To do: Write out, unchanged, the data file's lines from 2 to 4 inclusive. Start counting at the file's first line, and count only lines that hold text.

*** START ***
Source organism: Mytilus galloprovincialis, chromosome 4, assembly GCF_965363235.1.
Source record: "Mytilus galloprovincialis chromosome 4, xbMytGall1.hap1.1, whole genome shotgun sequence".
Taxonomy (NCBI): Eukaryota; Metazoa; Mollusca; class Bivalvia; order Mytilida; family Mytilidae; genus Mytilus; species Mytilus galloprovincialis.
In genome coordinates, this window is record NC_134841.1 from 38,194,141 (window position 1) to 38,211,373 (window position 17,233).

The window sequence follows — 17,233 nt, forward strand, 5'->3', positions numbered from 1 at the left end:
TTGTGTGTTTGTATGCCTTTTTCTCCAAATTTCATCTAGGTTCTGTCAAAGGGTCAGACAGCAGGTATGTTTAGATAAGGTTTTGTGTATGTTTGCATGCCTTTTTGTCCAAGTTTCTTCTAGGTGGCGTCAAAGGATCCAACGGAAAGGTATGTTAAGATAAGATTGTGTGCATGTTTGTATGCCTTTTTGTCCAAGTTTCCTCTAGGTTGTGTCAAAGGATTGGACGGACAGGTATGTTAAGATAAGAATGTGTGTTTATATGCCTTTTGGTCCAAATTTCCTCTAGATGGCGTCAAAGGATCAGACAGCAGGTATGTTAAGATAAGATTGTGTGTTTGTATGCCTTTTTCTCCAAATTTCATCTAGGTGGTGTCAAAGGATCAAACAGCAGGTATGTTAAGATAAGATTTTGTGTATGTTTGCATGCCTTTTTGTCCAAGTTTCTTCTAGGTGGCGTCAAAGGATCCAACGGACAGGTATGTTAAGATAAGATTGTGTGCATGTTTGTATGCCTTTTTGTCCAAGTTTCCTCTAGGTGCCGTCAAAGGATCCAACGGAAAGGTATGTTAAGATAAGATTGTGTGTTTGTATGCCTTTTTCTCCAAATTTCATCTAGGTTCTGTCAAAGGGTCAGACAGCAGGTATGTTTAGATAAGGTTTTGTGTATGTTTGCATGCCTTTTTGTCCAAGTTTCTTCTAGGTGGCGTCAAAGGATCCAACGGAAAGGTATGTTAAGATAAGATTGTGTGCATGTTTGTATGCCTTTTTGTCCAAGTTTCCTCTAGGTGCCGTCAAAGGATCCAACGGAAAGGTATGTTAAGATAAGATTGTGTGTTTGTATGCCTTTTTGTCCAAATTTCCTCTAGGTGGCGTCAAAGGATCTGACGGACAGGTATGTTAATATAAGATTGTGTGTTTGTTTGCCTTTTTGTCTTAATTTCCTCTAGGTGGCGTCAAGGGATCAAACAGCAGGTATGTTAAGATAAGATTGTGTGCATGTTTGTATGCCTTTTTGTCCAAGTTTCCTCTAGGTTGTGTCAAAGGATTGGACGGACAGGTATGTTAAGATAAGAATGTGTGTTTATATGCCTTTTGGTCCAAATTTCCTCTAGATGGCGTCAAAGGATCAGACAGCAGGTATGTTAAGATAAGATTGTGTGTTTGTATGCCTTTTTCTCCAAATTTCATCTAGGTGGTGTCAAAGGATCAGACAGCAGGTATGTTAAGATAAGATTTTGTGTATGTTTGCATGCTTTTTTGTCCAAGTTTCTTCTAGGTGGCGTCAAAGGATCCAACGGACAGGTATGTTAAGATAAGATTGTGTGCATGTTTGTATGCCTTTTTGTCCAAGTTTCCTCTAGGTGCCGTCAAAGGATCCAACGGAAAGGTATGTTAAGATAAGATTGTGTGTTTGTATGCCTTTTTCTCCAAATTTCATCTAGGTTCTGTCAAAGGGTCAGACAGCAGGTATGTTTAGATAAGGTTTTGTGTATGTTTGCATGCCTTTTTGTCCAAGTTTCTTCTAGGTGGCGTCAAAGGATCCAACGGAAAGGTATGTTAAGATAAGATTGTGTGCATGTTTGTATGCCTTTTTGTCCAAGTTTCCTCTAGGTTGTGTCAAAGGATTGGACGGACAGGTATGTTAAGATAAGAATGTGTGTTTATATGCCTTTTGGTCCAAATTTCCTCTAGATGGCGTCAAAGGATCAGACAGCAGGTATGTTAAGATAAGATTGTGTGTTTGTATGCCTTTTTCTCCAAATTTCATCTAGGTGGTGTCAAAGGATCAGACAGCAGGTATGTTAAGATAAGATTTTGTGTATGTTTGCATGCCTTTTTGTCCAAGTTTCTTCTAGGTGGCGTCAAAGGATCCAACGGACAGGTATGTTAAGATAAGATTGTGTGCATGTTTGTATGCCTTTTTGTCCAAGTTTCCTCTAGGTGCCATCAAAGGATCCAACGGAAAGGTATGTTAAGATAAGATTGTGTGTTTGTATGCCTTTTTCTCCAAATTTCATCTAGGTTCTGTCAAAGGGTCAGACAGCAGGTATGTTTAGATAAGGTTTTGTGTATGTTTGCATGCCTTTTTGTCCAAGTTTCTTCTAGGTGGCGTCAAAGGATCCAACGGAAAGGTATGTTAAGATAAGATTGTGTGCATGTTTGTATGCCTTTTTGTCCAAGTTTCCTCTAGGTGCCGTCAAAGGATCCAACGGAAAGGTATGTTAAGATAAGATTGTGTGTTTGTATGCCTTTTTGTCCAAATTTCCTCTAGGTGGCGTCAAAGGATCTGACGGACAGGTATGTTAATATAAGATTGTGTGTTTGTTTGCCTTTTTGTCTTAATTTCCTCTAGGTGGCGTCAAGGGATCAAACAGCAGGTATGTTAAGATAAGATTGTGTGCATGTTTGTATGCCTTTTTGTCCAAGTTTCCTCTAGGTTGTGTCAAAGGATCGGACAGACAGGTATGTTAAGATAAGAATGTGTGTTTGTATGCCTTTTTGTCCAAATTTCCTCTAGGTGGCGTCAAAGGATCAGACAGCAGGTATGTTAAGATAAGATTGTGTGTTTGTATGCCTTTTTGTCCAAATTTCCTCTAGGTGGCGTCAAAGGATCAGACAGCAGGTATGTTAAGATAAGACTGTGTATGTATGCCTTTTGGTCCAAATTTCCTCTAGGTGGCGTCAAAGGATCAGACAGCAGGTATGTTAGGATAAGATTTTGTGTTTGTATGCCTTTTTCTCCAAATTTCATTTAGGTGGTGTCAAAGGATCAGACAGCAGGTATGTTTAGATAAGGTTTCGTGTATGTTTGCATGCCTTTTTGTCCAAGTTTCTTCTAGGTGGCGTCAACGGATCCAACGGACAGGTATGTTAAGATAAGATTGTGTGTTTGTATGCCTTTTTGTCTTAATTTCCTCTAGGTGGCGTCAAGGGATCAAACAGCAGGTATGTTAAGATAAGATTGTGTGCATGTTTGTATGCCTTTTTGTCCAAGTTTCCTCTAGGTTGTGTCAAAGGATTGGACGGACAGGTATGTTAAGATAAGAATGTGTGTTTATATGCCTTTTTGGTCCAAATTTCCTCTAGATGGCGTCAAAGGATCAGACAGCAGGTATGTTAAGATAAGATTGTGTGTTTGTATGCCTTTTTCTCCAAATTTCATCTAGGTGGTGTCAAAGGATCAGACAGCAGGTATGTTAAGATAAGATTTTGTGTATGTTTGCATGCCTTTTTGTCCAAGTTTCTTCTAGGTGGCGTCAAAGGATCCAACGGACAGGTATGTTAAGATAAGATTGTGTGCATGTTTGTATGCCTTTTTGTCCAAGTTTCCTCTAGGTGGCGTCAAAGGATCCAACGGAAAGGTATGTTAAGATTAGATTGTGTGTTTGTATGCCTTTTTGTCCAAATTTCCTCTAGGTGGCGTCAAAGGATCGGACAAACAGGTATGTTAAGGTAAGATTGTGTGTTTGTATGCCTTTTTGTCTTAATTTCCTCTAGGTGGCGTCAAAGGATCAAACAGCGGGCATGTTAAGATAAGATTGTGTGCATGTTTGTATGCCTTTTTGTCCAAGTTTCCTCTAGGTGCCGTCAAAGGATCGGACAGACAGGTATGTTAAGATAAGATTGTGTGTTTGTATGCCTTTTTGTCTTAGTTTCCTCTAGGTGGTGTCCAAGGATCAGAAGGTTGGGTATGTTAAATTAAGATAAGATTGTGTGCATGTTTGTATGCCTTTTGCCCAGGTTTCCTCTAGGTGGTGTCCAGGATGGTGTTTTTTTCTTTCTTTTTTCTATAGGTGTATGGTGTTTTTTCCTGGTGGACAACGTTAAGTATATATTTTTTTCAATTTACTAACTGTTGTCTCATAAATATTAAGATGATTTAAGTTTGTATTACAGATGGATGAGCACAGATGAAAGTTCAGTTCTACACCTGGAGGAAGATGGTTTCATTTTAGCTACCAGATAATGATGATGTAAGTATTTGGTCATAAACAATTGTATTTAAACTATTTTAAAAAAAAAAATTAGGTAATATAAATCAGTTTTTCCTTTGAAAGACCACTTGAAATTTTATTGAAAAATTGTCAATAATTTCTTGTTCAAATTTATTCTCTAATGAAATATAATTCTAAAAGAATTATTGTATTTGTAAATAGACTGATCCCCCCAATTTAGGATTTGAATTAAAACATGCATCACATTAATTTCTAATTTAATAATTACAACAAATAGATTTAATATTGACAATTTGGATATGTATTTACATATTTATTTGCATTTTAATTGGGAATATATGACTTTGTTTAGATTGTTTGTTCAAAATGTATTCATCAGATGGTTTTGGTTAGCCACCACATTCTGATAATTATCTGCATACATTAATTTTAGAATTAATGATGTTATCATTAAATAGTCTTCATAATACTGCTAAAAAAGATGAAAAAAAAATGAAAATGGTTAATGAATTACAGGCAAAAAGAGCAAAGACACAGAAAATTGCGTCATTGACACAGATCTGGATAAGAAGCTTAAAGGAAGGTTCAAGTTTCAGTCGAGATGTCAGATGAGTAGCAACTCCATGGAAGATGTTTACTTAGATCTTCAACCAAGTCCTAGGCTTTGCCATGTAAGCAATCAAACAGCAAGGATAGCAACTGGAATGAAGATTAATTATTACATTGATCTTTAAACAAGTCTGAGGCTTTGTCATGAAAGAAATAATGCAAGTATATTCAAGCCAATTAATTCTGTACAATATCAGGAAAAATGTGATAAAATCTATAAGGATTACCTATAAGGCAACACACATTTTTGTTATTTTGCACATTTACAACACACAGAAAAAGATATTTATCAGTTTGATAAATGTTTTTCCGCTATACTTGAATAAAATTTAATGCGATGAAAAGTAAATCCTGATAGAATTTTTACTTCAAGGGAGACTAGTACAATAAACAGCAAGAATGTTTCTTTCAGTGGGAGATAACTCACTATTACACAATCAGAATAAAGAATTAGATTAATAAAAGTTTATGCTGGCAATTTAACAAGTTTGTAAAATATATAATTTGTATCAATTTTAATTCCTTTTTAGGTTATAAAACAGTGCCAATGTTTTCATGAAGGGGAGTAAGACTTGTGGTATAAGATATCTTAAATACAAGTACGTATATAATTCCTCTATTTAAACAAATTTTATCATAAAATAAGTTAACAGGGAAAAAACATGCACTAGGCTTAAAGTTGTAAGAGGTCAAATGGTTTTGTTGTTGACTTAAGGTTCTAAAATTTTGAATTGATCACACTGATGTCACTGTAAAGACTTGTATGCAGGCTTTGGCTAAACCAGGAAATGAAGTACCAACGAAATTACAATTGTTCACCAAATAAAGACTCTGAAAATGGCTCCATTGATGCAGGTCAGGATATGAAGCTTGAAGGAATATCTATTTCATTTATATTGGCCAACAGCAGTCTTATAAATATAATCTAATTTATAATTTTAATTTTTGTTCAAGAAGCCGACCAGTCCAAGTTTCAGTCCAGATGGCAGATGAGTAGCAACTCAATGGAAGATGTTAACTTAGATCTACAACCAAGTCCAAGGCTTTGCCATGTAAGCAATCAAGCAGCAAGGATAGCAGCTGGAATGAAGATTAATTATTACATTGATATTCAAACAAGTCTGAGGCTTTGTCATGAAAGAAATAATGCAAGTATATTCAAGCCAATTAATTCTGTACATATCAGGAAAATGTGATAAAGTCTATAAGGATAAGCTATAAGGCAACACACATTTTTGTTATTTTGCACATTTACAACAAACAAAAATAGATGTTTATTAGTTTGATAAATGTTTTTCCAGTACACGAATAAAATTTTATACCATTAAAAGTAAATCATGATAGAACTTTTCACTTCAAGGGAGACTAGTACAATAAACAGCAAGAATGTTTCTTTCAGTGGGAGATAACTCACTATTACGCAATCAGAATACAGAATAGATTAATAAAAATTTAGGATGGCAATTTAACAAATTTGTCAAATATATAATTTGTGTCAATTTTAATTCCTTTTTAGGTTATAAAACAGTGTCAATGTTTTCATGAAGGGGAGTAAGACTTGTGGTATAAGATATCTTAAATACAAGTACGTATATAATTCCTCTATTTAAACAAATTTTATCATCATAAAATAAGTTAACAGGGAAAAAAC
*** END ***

Source record: "Mytilus galloprovincialis chromosome 4, xbMytGall1.hap1.1, whole genome shotgun sequence".
Taxonomy (NCBI): Eukaryota; Metazoa; Mollusca; class Bivalvia; order Mytilida; family Mytilidae; genus Mytilus; species Mytilus galloprovincialis.
In genome coordinates, this window is record NC_134841.1 from 38,194,141 (window position 1) to 38,211,373 (window position 17,233).